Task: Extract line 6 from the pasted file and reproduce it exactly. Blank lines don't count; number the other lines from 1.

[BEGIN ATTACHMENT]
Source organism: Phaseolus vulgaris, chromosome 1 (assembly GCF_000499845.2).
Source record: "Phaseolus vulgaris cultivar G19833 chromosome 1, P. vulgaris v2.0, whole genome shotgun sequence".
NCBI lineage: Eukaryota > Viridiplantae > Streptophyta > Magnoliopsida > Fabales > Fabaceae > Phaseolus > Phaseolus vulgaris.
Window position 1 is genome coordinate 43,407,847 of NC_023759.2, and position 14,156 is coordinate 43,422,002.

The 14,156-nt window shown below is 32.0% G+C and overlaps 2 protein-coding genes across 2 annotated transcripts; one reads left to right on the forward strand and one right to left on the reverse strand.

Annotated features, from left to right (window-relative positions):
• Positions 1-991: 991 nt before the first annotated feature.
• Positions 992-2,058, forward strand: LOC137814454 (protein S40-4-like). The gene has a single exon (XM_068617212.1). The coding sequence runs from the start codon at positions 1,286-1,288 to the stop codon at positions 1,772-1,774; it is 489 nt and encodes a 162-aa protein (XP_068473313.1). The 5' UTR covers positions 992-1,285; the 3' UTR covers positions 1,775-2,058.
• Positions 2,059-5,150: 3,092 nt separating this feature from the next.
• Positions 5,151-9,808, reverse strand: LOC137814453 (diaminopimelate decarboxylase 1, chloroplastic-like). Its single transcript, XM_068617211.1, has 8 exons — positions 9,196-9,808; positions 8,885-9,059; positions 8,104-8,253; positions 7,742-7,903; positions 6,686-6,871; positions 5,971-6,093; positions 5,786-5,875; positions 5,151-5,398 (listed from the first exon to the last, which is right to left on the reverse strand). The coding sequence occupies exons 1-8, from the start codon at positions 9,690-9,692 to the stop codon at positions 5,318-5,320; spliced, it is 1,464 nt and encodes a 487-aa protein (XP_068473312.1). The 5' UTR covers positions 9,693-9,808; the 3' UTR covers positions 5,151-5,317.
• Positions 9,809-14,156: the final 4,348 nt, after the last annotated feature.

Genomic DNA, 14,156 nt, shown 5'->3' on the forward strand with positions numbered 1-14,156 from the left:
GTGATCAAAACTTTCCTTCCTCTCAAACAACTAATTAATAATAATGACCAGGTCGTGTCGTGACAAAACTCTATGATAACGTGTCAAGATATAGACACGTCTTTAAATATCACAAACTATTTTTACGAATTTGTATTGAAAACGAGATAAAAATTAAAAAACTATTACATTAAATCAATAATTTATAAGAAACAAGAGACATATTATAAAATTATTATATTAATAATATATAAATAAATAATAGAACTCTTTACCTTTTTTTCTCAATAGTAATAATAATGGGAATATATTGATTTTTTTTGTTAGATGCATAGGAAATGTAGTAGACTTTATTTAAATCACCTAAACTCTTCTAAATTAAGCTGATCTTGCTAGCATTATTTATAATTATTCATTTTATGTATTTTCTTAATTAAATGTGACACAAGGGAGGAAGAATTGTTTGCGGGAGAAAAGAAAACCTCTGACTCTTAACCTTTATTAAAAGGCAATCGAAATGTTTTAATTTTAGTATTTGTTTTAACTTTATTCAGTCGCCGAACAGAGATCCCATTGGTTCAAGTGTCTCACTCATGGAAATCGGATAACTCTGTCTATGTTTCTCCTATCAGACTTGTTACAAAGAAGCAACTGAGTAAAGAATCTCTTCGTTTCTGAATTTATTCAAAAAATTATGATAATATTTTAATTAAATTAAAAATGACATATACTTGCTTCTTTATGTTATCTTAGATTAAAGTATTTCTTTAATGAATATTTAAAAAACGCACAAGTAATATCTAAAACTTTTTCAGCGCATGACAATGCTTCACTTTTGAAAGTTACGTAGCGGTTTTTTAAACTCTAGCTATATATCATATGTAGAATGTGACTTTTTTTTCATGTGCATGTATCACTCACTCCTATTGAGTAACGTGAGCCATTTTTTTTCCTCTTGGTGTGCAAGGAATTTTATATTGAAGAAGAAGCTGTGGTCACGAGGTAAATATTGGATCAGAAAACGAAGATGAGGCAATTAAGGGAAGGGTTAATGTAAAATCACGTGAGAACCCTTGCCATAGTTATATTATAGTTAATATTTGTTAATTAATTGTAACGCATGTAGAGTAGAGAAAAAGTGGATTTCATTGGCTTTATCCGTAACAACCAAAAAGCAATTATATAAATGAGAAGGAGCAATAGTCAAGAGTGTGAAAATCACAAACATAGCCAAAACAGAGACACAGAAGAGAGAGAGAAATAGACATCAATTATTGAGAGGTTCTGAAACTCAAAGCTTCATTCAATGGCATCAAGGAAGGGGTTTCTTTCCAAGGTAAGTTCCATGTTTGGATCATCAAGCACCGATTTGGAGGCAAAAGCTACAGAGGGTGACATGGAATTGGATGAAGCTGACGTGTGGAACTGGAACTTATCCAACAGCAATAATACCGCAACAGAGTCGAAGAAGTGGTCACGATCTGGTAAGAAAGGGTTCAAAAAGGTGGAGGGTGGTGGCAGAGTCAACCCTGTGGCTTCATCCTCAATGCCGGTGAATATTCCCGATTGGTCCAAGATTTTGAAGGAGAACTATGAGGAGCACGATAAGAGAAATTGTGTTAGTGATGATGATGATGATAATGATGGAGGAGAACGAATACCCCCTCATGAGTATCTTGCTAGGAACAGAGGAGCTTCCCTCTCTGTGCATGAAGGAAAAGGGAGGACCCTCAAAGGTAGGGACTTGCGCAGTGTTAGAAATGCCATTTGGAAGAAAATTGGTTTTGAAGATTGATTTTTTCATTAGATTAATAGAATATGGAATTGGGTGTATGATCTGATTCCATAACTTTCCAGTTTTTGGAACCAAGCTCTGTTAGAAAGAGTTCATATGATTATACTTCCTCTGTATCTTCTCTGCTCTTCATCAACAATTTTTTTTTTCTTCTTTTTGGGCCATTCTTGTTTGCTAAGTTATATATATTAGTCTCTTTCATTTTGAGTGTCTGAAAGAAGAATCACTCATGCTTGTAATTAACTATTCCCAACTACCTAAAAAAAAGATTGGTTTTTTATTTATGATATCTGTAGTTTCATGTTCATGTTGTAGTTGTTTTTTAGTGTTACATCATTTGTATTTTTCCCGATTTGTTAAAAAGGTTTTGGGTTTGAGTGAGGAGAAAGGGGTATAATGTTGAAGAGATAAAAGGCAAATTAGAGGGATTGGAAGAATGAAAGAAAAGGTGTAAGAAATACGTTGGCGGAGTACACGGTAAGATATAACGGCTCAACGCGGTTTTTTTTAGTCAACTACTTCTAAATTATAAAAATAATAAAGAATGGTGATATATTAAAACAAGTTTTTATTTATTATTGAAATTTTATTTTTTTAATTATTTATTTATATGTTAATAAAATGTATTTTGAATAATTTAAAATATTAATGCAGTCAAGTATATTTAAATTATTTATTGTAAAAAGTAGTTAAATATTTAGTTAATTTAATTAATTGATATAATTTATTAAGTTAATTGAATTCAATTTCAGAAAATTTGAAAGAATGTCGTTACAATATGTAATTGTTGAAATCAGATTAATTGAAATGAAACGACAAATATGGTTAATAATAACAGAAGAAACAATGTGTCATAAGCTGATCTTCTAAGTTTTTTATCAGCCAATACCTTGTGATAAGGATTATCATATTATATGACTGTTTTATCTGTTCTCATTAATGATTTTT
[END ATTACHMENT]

Annotated features, from left to right (window-relative positions):